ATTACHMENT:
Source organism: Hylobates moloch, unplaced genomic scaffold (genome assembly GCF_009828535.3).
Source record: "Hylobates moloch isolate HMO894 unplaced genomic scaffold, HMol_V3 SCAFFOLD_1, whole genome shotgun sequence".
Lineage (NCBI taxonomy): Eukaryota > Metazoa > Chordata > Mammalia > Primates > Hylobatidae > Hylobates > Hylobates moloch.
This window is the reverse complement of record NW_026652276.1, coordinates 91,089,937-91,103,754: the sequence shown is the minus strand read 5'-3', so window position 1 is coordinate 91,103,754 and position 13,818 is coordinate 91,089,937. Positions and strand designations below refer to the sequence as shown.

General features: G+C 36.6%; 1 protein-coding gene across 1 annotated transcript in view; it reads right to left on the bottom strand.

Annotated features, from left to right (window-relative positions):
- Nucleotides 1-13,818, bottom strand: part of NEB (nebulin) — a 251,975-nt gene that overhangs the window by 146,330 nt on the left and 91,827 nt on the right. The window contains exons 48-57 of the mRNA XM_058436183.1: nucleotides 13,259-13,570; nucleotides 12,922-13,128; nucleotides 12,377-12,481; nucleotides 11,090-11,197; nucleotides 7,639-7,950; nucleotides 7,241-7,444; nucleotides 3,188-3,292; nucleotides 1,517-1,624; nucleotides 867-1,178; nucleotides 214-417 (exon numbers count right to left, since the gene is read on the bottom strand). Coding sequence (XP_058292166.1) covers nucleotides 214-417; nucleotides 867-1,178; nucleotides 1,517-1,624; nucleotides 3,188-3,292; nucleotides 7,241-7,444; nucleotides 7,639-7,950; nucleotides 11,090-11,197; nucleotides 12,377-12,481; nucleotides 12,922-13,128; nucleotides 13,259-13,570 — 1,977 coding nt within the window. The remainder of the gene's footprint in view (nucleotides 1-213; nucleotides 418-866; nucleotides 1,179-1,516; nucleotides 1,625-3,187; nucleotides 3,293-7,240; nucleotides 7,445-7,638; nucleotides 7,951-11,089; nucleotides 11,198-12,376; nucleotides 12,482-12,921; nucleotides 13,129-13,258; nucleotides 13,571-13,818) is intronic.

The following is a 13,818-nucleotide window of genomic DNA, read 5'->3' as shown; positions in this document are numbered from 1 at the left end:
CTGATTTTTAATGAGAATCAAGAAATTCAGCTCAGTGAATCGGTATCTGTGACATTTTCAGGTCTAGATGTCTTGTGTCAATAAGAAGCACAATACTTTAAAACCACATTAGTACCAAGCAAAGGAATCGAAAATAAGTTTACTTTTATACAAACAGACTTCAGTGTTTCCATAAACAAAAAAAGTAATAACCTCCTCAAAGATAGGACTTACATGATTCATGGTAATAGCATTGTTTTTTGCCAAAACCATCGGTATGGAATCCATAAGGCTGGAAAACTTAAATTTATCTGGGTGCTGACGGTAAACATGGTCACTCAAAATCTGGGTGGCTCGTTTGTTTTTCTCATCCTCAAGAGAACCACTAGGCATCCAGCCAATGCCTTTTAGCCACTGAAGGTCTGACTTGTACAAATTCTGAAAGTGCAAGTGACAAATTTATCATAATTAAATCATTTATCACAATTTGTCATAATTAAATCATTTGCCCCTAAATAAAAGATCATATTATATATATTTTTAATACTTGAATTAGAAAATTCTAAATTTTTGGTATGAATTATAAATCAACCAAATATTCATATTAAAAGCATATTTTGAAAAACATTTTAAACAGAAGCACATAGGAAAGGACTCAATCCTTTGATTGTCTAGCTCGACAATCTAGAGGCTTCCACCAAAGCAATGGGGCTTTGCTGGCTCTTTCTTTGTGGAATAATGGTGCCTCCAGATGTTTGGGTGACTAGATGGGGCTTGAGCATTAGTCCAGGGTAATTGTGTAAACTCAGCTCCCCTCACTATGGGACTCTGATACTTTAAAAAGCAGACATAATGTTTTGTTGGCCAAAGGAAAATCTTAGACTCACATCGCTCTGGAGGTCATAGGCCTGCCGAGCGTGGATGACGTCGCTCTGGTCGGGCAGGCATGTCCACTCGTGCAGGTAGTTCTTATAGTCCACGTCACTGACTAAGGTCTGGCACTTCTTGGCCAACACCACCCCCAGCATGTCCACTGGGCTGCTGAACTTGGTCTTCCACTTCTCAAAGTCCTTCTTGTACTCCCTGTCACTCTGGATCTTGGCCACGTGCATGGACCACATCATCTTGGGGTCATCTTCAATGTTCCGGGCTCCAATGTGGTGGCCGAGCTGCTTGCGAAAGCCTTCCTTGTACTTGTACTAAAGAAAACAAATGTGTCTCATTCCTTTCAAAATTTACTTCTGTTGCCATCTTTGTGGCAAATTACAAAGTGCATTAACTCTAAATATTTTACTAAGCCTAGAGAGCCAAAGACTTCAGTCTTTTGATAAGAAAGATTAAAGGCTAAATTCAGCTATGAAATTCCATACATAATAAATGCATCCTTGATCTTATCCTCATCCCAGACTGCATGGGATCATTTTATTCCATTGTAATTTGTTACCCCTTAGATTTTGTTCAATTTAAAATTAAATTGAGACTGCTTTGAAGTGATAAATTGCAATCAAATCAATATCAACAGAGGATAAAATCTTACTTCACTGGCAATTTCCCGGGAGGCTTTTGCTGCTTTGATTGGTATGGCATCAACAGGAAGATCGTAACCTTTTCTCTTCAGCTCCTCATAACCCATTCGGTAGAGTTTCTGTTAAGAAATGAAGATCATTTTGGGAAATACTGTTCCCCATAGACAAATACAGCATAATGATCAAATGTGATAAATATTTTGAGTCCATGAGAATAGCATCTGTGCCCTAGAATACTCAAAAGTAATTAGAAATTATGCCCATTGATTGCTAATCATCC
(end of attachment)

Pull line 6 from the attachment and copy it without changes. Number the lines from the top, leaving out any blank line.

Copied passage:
Annotated features, from left to right (window-relative positions):